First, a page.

Monday, January 8, 2018
By NEIL HARTNELL
Tribune Business Editor
THE Minister of Health has told political opponents to "sit small" over National Health Insurance (NHI), while admitting he has yet to receive a written legal opinion on the scheme.
Dr Duane Sands told Tribune Business that he would "absolutely" make public advice from the Attorney General's Office, recommending that the new NHI Authority Board could ratify actions taken by the former Christie administration, once he obtained it.
Acknowledging that he was "anxious" to receive the written 'opinion', Dr Sands said his comments on the advice last week were based on verbal discussions with Carl Bethel QC, the Attorney General, on his office's findings.
The Minister's remarks sparked immediate criticism from Dr Michael Darville, on behalf of the Progressive Liberal Party (PLP), who argued that the opinion's contents meant the Minnis administration has "no excuse" for continuing to delay on NHI.
This, though, provoked a furious riposte from Dr Sands, who told Tribune Business that the Opposition has "no grounds to gloat" over the "horrendous mess" it had left for the incoming government to "clean up".
"To everybody in the PLP; sit small," the Minister charged. "You have no grounds to gloat. It's all well and good to create a mess and say the time taken to correct the mess is time when we ought to have been doing other things. That's as an absurd position as you can get.
"The truth of the matter is that we got served a lemon and have to make lemonade out of it. We find ourselves in a position of cleaning up an awful mess; finding a less than palatable solution to an horrendous mess."
Dr Darville, responding to Dr Sands' comments last week, said the advice from the Attorney General's Office - as reported - meant the Minnis administration could no longer "stall, delay and defer" over what it planned to do with the NHI scheme left by the Christie administration.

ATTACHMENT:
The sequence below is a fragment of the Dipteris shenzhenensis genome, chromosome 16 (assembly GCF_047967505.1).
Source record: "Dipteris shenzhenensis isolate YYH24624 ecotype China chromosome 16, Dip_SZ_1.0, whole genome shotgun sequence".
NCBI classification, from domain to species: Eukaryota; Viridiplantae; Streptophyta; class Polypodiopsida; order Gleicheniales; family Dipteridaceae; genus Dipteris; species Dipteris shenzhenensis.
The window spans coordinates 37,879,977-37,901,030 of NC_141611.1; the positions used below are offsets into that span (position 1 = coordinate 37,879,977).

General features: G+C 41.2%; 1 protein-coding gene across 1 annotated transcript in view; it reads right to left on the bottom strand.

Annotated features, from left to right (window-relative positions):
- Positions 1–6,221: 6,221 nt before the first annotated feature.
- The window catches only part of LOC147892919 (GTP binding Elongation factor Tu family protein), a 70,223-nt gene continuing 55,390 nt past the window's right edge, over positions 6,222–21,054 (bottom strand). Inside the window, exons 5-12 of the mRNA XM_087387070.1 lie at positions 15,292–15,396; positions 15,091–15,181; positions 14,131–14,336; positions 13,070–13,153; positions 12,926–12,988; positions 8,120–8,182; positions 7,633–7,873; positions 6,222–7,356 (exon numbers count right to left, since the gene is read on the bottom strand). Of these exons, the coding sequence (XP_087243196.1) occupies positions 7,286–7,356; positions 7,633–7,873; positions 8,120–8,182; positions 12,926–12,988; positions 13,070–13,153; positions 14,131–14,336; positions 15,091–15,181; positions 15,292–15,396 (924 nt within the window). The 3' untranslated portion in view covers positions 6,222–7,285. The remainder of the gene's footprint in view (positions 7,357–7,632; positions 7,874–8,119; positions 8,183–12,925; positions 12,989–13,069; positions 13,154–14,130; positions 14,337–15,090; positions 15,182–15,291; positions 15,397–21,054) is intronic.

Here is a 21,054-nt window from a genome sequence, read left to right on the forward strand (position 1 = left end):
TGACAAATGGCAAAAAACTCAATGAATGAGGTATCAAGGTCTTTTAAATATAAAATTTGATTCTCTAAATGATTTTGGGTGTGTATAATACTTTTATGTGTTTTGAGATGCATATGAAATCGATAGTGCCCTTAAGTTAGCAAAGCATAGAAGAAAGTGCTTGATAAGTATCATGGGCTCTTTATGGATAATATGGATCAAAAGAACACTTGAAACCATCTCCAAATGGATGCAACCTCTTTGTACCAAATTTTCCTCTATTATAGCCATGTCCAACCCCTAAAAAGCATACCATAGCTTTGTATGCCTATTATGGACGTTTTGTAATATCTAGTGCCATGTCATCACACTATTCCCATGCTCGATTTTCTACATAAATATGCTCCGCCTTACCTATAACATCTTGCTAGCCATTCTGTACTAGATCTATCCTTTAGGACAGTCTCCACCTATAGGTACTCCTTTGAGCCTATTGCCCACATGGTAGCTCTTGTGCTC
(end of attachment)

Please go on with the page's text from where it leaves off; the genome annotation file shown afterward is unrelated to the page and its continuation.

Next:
He suggested that the Attorney General had confirmed what the former government "knew all along" - that the contracts entered into by the then-NHI Secretariat with doctors and other medical providers to provide NHI services were lawful.
"Although not a surprise, sadly, after more than eight months in office, and with more than 34,000 Bahamians [having applied for enrollment] in NHI, and waiting on the implementation of these essential primary and selective catastrophic healthcare services throughout the country, the Free National Movement is still unable to articulate the way forward," Dr Darville argued in a statement.
"Rather, The Free National Movement (FNM), with its 'stop, review and cancel' policies, wasted more than eight months on seeking legal opinion, with the aim of undoing much of the good work put in place by the Progressive Liberal Party (PLP) and the NHI secretariat.
"The reality is the Bahamian people are watching and, quite frankly, are all disappointed with the political games being played with NHI. We want this present administration to stop blaming the former administration for the delays concerning the launch of NHI, and to stop making excuses concerning it. We want to see the full implementation of this well thought-out universal primary healthcare programme, which would improve the delivery of healthcare services to thousands of uninsured and needy persons throughout our country."
The exchange between Dr Darville and Dr Sands, who laughed upon being informed of the Opposition's statement, again highlights the extent to which NHI continues to be a 'political football' between the two parties even now that the roles are reversed.
The Minister told Tribune Business that neither he, nor the Attorney General, had said what was done by the previous administration was lawful or would be ratified as 'legitimate' by the NHI Authority Board.
He conceded that whatever the Government and Board now did in relation to NHI would be "controversial", but pledged that any reform actions would be "in the best interest of the Bahamian people".